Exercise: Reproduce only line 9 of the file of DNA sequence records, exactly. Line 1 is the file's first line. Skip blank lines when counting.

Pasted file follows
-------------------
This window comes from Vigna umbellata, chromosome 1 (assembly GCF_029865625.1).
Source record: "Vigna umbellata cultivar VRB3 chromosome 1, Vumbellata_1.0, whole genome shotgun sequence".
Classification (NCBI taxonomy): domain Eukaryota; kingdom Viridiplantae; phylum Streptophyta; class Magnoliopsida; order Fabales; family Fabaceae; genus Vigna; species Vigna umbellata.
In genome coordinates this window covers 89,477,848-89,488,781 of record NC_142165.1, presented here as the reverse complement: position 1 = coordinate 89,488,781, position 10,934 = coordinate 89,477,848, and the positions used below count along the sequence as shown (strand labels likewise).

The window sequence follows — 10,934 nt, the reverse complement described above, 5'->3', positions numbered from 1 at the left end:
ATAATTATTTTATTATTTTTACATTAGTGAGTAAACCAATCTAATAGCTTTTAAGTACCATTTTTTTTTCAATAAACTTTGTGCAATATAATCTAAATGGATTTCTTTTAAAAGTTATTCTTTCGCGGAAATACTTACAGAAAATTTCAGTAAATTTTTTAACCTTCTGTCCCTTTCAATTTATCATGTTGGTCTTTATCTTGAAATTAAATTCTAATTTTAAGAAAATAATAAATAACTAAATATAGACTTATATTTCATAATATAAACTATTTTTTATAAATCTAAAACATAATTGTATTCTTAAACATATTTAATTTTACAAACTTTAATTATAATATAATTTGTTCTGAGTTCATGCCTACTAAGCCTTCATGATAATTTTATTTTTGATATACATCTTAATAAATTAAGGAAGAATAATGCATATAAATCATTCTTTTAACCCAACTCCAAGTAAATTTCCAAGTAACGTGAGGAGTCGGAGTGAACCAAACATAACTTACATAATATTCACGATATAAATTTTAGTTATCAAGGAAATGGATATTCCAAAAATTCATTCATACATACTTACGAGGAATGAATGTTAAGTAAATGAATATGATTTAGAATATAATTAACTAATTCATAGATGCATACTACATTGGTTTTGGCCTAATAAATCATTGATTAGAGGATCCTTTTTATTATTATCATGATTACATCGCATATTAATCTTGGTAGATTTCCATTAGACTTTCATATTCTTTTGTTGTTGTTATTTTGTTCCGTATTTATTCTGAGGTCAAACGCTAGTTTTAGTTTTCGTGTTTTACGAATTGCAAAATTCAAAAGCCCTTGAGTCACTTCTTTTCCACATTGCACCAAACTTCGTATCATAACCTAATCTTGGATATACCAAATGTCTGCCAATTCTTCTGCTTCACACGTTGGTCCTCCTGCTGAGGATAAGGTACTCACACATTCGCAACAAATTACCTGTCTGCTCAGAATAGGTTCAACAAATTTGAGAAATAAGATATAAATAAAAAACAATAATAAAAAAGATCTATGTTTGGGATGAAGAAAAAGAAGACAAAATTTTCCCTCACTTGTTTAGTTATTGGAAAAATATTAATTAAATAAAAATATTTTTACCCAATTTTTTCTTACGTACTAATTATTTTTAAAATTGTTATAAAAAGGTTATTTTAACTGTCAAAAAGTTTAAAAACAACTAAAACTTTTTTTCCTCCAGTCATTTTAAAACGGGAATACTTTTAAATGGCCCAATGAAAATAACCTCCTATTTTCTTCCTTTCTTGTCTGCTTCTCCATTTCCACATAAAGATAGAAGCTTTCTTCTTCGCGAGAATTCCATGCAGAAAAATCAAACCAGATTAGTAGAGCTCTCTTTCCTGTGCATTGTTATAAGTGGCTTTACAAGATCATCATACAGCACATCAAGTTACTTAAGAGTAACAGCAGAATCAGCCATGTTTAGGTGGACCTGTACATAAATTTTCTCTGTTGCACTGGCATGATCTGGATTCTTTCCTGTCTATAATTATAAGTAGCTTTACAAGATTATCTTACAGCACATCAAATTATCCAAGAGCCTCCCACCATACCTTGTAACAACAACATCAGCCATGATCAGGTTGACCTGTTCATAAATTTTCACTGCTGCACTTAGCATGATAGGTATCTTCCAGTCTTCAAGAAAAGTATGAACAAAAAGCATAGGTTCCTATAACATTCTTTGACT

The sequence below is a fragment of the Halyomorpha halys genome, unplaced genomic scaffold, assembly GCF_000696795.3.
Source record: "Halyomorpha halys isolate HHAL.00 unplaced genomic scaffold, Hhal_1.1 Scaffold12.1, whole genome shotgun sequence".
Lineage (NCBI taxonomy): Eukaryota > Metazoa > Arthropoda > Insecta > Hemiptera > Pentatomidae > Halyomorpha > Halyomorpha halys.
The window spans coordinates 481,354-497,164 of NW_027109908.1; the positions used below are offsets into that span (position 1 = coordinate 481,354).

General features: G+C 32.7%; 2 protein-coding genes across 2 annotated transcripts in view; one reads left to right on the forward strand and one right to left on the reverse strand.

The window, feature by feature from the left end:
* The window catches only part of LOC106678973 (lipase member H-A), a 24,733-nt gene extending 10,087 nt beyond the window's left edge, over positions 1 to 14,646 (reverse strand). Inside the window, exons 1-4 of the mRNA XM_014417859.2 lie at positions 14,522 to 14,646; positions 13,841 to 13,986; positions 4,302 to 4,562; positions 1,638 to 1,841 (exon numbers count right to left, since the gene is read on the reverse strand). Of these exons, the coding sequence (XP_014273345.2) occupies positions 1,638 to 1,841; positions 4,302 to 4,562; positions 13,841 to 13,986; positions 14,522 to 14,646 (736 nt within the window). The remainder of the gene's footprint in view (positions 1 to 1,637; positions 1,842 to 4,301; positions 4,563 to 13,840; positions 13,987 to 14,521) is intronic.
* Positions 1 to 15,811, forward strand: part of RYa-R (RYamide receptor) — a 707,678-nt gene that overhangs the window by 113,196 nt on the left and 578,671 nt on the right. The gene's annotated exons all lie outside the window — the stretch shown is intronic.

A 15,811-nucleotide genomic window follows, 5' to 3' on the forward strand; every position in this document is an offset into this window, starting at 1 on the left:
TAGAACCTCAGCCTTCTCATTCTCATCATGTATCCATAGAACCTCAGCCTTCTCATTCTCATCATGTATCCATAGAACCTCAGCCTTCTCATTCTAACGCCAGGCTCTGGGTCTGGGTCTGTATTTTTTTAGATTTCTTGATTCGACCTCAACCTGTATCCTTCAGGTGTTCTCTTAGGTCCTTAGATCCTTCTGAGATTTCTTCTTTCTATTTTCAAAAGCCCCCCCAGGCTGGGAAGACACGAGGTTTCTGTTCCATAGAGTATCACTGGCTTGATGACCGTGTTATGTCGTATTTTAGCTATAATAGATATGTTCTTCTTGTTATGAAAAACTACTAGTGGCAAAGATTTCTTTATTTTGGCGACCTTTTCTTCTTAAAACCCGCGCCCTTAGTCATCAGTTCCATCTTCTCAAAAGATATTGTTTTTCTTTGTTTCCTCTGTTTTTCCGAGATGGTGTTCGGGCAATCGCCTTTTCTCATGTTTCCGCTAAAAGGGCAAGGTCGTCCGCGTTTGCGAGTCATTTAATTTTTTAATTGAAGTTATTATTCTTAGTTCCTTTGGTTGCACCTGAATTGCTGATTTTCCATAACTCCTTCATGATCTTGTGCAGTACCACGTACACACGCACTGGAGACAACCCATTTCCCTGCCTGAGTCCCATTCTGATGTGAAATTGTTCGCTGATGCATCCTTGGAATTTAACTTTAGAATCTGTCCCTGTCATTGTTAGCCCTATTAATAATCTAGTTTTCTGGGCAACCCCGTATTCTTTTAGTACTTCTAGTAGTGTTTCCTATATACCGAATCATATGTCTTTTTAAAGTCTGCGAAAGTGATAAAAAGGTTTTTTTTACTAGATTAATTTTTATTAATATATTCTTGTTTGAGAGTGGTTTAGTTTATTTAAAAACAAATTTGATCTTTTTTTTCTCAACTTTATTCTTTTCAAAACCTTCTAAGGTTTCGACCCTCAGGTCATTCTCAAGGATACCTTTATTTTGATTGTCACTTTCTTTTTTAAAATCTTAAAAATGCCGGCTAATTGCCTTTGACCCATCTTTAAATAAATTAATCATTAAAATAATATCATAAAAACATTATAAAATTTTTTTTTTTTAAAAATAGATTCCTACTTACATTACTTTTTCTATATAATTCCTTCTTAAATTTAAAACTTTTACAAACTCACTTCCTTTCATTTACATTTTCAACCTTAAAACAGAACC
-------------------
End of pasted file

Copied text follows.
Lineage (NCBI taxonomy): Eukaryota > Metazoa > Arthropoda > Insecta > Hemiptera > Pentatomidae > Halyomorpha > Halyomorpha halys.